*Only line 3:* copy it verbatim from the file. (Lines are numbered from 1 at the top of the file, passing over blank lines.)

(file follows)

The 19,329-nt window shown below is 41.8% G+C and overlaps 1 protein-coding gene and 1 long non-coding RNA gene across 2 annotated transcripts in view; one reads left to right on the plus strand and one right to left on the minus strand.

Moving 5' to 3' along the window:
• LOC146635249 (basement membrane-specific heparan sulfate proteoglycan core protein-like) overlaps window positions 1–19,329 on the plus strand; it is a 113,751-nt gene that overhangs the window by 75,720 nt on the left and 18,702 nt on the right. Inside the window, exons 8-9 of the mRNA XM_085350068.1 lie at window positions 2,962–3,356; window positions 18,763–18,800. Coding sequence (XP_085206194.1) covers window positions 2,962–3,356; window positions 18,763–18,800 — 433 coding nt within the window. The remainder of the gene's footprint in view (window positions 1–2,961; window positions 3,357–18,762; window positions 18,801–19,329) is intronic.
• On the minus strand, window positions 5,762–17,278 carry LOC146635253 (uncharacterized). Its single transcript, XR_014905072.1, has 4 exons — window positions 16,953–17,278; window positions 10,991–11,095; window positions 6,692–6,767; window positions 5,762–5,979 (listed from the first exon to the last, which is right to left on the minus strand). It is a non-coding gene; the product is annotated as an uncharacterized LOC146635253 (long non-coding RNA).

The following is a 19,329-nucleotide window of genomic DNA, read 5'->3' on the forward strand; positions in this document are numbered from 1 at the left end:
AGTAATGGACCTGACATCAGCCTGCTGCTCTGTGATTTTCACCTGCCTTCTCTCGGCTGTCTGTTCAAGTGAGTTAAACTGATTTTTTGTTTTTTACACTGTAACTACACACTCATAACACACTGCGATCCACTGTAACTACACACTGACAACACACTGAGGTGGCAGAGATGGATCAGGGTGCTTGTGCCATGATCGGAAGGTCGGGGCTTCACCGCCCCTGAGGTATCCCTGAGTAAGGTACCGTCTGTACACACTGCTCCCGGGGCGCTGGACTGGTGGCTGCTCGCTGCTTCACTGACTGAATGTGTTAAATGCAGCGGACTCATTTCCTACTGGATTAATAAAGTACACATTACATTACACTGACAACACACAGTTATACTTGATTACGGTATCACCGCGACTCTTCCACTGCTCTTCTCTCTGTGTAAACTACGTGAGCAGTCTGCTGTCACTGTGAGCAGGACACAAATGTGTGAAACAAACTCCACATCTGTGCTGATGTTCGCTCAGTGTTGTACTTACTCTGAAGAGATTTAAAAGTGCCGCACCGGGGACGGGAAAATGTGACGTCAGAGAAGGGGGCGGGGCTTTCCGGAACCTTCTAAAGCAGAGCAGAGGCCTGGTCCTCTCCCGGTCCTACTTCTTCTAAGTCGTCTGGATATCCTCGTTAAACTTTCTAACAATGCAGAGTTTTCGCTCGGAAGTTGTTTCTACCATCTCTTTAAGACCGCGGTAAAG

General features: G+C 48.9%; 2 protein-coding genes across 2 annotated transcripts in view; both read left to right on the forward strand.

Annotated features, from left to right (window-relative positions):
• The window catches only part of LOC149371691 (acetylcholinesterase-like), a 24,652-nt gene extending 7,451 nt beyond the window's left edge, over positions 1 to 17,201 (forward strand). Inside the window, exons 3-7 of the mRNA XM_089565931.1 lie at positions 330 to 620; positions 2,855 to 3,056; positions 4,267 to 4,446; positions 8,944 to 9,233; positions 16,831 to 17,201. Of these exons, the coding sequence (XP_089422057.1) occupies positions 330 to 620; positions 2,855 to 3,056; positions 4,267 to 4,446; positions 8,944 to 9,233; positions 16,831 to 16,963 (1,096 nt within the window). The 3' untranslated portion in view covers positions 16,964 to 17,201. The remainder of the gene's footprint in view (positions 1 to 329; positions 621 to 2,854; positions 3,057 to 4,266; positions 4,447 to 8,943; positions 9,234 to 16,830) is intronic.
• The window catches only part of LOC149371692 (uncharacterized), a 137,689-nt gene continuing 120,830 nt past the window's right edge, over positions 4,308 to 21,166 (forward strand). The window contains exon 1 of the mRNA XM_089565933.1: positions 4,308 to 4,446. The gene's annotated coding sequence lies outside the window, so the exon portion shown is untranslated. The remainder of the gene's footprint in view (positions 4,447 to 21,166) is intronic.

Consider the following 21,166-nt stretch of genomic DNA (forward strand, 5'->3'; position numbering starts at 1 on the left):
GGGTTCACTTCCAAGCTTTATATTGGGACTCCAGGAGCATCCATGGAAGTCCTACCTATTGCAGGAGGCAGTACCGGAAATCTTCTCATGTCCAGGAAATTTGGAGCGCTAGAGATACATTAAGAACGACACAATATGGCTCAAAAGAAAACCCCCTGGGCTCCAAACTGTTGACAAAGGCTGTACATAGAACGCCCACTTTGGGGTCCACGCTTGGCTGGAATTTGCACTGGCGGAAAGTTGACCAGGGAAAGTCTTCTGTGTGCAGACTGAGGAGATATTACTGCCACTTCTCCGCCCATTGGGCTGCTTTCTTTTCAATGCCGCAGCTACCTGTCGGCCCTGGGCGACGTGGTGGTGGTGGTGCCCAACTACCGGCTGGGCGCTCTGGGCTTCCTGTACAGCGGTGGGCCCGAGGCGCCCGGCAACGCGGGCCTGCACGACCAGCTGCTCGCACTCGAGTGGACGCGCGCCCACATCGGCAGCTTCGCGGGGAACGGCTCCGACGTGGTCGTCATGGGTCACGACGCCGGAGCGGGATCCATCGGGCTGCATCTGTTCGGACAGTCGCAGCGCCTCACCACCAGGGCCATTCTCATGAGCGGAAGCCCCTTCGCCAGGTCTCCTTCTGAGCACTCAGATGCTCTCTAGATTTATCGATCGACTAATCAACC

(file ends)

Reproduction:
• LOC146635249 (basement membrane-specific heparan sulfate proteoglycan core protein-like) overlaps window positions 1–19,329 on the plus strand; it is a 113,751-nt gene that overhangs the window by 75,720 nt on the left and 18,702 nt on the right. Inside the window, exons 8-9 of the mRNA XM_085350068.1 lie at window positions 2,962–3,356; window positions 18,763–18,800. Coding sequence (XP_085206194.1) covers window positions 2,962–3,356; window positions 18,763–18,800 — 433 coding nt within the window. The remainder of the gene's footprint in view (window positions 1–2,961; window positions 3,357–18,762; window positions 18,801–19,329) is intronic.